Committee shuffle could make difference for Pa. school choice bill

Students arrive on the first day of school in Philadelphia, Pennsylvania. (AP Photo/Matt Rourke)

Students arrive on the first day of school in Philadelphia, Pennsylvania. (AP Photo/Matt Rourke)

A contentious proposal to let students use Pennsylvania funds to pay for private school is getting another chance to make it onto the Senate floor.

Senate Bill 2 would create education savings accounts — a similar concept to private school vouchers — that would let students in the lowest-performing public schools use the money the state would have spent on their education for alternative school options, as well as textbooks and other related expenses.

It failed to pass the Senate Education Committee in a tie vote in late October, and is now scheduled to be reconsidered in the same committee Tuesday.

However, Sen. Dan Laughlin, R-Erie, one of the only GOP lawmakers to vote against the bill in October, may be moving off the panel.

That could change the outcome of the vote, though Laughlin said his likely departure is unrelated to the bill.

“I can see why it looks the way it does,” he said. “It had nothing to do with my decision, no.”

He said he asked to leave “a month or two ago” to join the Economic Development Committee, though he didn’t give an exact date.

He said the primary reason he’d been on the committee in the first place was to address funding issues in the Erie School District.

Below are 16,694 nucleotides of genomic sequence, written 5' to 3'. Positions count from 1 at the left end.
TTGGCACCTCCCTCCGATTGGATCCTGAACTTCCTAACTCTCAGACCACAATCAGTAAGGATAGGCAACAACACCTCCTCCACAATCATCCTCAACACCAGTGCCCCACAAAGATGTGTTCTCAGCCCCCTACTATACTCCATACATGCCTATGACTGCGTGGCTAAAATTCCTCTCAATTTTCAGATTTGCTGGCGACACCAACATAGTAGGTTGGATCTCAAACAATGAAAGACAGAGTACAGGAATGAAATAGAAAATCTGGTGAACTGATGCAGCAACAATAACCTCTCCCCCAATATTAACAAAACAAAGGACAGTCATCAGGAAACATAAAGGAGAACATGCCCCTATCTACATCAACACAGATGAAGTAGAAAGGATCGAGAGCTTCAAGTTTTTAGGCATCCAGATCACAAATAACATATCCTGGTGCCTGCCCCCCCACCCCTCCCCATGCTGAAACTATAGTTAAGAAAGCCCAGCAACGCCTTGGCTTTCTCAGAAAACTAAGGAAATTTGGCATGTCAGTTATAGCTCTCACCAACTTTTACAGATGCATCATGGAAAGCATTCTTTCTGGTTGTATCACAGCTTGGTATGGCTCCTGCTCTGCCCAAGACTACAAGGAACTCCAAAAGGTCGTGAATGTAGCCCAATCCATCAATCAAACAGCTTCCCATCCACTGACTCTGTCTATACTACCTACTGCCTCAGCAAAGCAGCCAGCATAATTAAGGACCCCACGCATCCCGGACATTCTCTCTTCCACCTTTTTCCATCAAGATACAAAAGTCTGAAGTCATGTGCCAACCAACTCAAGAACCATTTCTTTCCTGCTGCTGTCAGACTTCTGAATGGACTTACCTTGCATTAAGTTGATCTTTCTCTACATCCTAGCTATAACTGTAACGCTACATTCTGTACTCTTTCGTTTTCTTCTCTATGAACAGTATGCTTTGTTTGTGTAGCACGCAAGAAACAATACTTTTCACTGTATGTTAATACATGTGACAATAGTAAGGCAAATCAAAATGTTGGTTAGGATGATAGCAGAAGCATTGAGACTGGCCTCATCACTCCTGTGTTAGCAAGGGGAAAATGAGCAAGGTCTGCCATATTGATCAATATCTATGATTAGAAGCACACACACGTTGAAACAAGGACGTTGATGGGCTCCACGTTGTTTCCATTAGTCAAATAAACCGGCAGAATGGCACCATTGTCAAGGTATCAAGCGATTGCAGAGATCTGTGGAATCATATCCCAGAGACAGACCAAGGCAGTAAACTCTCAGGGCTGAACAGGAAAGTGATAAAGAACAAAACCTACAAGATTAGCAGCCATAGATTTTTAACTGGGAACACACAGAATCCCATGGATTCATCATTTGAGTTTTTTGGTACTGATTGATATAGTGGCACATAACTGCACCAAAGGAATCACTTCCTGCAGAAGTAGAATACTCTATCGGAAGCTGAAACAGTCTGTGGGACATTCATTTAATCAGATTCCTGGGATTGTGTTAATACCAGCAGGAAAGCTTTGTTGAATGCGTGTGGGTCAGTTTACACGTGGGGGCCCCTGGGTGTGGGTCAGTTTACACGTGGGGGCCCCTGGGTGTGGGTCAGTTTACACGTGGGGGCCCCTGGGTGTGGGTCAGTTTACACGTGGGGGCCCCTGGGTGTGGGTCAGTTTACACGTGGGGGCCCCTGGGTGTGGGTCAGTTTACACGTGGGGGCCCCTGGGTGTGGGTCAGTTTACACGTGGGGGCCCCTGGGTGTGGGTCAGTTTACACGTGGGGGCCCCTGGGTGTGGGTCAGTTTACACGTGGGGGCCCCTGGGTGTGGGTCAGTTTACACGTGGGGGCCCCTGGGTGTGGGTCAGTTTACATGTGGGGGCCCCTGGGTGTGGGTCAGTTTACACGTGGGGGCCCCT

“Once I knew I had the funding secured, that kind of was the end of my main interest on that,” he said.

Early on Monday, Laughlin said he had the impression he’d be taken off the committee before Tuesday’s scheduled vote on the voucher bill.

But Drew Crompton, chief of staff for Senate President Pro Tempore Joe Scarnati, later said nothing is definite.

He also noted the voucher vote may end up being delayed as well.

“All these things have to be worked out, which is one of the reasons we’re not ready to make a decision,” he said.

Supporters of Senate Bill 2 say it gives kids and their parents necessary choices when it comes to education. Opponents say it weakens already-struggling public schools.

Gov. Tom Wolf has previously said he opposes “any program that diverts funding away from public schools.”

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